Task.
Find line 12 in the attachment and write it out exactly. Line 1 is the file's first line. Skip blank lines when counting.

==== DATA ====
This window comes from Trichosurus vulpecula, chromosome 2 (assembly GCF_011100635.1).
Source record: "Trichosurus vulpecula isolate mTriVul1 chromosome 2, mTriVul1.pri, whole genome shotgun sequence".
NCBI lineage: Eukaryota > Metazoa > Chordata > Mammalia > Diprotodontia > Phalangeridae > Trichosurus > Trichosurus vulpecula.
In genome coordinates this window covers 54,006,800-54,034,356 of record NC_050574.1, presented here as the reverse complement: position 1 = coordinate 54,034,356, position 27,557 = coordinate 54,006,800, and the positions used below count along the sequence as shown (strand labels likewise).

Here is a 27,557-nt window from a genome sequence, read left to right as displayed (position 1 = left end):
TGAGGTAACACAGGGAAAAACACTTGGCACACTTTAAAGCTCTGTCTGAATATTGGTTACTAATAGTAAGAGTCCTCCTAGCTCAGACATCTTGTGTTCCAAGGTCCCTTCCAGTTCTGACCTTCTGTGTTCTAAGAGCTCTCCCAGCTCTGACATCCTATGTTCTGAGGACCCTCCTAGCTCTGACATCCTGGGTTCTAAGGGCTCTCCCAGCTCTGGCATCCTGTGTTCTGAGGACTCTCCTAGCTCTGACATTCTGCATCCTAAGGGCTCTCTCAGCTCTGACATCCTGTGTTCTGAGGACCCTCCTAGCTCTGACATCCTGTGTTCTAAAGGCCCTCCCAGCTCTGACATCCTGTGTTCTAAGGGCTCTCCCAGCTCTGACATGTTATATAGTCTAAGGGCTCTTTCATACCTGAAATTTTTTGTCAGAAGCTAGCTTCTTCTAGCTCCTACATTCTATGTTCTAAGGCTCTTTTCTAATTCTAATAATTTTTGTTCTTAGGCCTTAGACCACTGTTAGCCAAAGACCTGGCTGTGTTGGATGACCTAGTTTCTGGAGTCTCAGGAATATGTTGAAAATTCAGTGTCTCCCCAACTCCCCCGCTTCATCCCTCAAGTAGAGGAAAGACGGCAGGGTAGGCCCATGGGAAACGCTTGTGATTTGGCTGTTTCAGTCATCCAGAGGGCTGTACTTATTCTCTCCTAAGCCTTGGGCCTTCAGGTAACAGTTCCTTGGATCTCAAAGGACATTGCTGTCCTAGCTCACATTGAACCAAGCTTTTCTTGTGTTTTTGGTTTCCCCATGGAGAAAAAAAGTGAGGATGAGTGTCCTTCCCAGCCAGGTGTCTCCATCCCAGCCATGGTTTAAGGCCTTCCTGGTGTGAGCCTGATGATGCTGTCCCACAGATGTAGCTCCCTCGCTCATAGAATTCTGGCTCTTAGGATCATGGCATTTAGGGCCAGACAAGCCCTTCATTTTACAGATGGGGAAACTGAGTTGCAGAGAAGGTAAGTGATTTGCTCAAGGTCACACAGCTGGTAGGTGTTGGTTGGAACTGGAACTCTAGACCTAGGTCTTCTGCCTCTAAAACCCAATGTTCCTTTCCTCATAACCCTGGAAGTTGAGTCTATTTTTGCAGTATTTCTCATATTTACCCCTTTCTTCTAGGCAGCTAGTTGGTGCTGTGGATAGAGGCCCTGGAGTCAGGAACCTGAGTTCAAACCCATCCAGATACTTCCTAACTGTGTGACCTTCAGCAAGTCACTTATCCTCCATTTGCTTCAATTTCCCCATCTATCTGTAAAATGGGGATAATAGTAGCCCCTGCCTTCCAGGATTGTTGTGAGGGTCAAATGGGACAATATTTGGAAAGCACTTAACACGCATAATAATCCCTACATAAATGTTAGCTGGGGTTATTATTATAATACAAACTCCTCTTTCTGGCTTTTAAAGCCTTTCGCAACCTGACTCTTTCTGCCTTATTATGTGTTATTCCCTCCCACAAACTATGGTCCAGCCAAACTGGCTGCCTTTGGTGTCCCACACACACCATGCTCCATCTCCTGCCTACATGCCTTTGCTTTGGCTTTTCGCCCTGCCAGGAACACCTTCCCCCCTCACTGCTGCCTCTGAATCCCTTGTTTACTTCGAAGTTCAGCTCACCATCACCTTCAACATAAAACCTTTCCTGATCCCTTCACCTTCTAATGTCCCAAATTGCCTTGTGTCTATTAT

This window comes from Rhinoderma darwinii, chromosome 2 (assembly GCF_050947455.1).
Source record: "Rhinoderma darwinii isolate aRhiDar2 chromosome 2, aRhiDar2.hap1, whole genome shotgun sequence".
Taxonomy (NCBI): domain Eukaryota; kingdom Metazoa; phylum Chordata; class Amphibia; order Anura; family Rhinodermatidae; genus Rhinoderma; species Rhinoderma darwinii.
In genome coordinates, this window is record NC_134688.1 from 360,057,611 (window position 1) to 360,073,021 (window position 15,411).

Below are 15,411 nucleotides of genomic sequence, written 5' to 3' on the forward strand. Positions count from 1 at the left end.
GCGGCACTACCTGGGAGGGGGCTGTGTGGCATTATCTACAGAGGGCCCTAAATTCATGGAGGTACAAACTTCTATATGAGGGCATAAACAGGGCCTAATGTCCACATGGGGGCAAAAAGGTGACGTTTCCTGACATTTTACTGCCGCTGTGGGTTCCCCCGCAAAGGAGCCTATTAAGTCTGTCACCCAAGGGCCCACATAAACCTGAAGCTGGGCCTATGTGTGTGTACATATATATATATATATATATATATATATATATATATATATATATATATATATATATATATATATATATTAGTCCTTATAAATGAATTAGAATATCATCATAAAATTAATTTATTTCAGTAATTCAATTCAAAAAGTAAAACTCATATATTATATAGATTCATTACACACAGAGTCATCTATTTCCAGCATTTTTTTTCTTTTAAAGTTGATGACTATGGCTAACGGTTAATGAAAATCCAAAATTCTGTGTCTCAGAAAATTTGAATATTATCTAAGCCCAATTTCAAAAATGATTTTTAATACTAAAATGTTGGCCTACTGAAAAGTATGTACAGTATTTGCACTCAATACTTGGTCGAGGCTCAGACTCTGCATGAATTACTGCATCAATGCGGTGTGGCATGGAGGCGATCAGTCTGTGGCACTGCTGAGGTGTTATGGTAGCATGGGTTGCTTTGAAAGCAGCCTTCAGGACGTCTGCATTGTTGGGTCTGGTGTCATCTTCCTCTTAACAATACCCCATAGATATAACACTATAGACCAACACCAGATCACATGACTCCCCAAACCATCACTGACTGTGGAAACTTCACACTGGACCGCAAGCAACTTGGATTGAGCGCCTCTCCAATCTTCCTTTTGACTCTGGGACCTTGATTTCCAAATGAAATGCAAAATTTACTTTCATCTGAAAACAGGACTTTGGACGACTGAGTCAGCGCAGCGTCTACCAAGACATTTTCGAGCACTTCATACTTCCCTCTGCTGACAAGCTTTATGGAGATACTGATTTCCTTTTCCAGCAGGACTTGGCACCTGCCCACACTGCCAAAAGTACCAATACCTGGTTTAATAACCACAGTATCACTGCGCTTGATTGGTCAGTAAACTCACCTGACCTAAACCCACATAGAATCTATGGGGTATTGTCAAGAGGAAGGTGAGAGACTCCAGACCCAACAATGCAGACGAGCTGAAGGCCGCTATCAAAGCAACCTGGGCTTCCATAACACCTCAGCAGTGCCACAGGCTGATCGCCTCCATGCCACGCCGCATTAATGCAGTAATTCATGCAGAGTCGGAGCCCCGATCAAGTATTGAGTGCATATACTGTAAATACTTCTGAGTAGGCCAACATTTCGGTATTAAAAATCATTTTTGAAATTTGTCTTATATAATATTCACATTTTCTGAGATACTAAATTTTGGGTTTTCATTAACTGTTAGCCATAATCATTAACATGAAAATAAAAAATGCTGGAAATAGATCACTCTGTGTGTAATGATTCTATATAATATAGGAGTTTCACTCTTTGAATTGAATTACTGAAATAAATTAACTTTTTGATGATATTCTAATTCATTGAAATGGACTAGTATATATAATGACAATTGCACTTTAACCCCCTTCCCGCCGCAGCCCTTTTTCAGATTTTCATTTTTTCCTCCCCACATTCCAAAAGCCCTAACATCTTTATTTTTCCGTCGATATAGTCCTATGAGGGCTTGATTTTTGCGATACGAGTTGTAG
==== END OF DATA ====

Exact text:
GCGGCACTACCTGGGAGGGGGCTGTGTGGCATTATCTACAGAGGGCCCTAAATTCATGGAGGTACAAACTTCTATATGAGGGCATAAACAGGGCCTAATGTCCACATGGGGGCAAAAAGGTGACGTTTCCTGACATTTTACTGCCGCTGTGGGTTCCCCCGCAAAGGAGCCTATTAAGTCTGTCACCCAAGGGCCCACATAAACCTGAAGCTGGGCCTATGTGTGTGTACATATATATATATATATATATATATATATATATATATATATATATATATATATATATATATATATATATTAGTCCTTATAAATGAATTAGAATATCATCATAAAATTAATTTATTTCAGTAATTCAATTCAAAAAGTAAAACTCATATATTATATAGATTCATTACACACAGAGTCATCTATTTCCAGCATTTTTTTTCTTTTAAAGTTGATGACTATGGCTAACGGTTAATGAAAATCCAAAATTCTGTGTCTCAGAAAATTTGAATATTATCTAAGCCCAATTTCAAAAATGATTTTTAATACTAAAATGTTGGCCTACTGAAAAGTATGTACAGTATTTGCACTCAATACTTGGTCGAGGCTCAGACTCTGCATGAATTACTGCATCAATGCGGTGTGGCATGGAGGCGATCAGTCTGTGGCACTGCTGAGGTGTTATGGTAGCATGGGTTGCTTTGAAAGCAGCCTTCAGGACGTCTGCATTGTTGGGTCTGGTGTCATCTTCCTCTTAACAATACCCCATAGATATAACACTATAGACCAACACCAGATCACATGACTCCCCAAACCATCACTGACTGTGGAAACTTCACACTGGACCGCAAGCAACTTGGATTGAGCGCCTCTCCAATCTTCCTTTTGACTCTGGGACCTTGATTTCCAAATGAAATGCAAAATTTACTTTCATCTGAAAACAGGACTTTGGACGACTGAGTCAGCGCAGCGTCTACCAAGACATTTTCGAGCACTTCATACTTCCCTCTGCTGACAAGCTTTATGGAGATACTGATTTCCTTTTCCAGCAGGACTTGGCACCTGCCCACACTGCCAAAAGTACCAATACCTGGTTTAATAACCACAGTATCACTGCGCTTGATTGGTCAGTAAACTCACCTGACCTAAACCCACATAGAATCTATGGGGTATTGTCAAGAGGAAGGTGAGAGACTCCAGACCCAACAATGCAGACGAGCTGAAGGCCGCTATCAAAGCAACCTGGGCTTCCATAACACCTCAGCAGTGCCACAGGCTGATCGCCTCCATGCCACGCCGCATTAATGCAGTAATTCATGCAGAGTCGGAGCCCCGATCAAGTATTGAGTGCATATACTGTAAATACTTCTGAGTAGGCCAACATTTCGGTATTAAAAATCATTTTTGAAATTTGTCTTATATAATATTCACATTTTCTGAGATACTAAATTTTGGGTTTTCATTAACTGTTAGCCATAATCATTAACATGAAAATAAAAAATGCTGGAAATAGATCACTCTGTGTGTAATGATTCTATATAATATAGGAGTTTCACTCTTTGAATTGAATTACTGAAATAAATTAACTTTTTGATGATATTCTAATTCATTGAAATGGACTAGTATATATAATGACAATTGCACTTTAACCCCCTTCCCGCCGCAGCCCTTTTTCAGATTTTCATTTTTTCCTCCCCACATTCCAAAAGCCCTAACATCTTTATTTTTCCGTCGATATAGTCCTATGAGGGCTTGATTTTTGCGATACGAGTTGTAG